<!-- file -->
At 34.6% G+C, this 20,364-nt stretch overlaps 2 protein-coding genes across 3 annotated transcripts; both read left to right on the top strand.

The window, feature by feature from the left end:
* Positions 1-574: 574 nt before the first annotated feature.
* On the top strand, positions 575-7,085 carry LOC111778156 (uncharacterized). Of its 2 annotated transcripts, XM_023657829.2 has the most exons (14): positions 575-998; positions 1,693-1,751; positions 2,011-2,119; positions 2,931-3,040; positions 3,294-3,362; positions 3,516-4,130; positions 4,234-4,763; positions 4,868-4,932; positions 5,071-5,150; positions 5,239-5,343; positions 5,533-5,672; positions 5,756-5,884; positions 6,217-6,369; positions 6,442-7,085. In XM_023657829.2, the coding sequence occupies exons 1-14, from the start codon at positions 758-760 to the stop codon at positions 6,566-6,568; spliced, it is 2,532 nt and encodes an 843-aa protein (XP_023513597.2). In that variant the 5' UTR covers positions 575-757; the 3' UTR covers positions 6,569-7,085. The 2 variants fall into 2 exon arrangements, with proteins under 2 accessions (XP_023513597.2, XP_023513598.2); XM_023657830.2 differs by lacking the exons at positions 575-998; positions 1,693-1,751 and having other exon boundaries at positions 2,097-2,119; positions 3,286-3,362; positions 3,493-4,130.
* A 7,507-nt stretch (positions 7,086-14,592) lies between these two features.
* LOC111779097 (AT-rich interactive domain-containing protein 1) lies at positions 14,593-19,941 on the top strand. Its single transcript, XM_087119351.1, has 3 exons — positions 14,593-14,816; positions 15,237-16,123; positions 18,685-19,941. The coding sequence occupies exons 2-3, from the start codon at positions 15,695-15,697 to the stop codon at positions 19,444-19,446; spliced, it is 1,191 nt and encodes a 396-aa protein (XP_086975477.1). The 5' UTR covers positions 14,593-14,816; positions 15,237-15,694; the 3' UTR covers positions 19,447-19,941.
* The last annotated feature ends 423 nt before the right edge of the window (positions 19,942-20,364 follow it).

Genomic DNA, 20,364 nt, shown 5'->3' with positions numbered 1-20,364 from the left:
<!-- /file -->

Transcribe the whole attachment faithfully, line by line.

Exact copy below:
At 34.6% G+C, this 20,364-nt stretch overlaps 2 protein-coding genes across 3 annotated transcripts; both read left to right on the top strand.

The window, feature by feature from the left end:
* Positions 1-574: 574 nt before the first annotated feature.
* On the top strand, positions 575-7,085 carry LOC111778156 (uncharacterized). Of its 2 annotated transcripts, XM_023657829.2 has the most exons (14): positions 575-998; positions 1,693-1,751; positions 2,011-2,119; positions 2,931-3,040; positions 3,294-3,362; positions 3,516-4,130; positions 4,234-4,763; positions 4,868-4,932; positions 5,071-5,150; positions 5,239-5,343; positions 5,533-5,672; positions 5,756-5,884; positions 6,217-6,369; positions 6,442-7,085. In XM_023657829.2, the coding sequence occupies exons 1-14, from the start codon at positions 758-760 to the stop codon at positions 6,566-6,568; spliced, it is 2,532 nt and encodes an 843-aa protein (XP_023513597.2). In that variant the 5' UTR covers positions 575-757; the 3' UTR covers positions 6,569-7,085. The 2 variants fall into 2 exon arrangements, with proteins under 2 accessions (XP_023513597.2, XP_023513598.2); XM_023657830.2 differs by lacking the exons at positions 575-998; positions 1,693-1,751 and having other exon boundaries at positions 2,097-2,119; positions 3,286-3,362; positions 3,493-4,130.
* A 7,507-nt stretch (positions 7,086-14,592) lies between these two features.
* LOC111779097 (AT-rich interactive domain-containing protein 1) lies at positions 14,593-19,941 on the top strand. Its single transcript, XM_087119351.1, has 3 exons — positions 14,593-14,816; positions 15,237-16,123; positions 18,685-19,941. The coding sequence occupies exons 2-3, from the start codon at positions 15,695-15,697 to the stop codon at positions 19,444-19,446; spliced, it is 1,191 nt and encodes a 396-aa protein (XP_086975477.1). The 5' UTR covers positions 14,593-14,816; positions 15,237-15,694; the 3' UTR covers positions 19,447-19,941.
* The last annotated feature ends 423 nt before the right edge of the window (positions 19,942-20,364 follow it).

Genomic DNA, 20,364 nt, shown 5'->3' with positions numbered 1-20,364 from the left: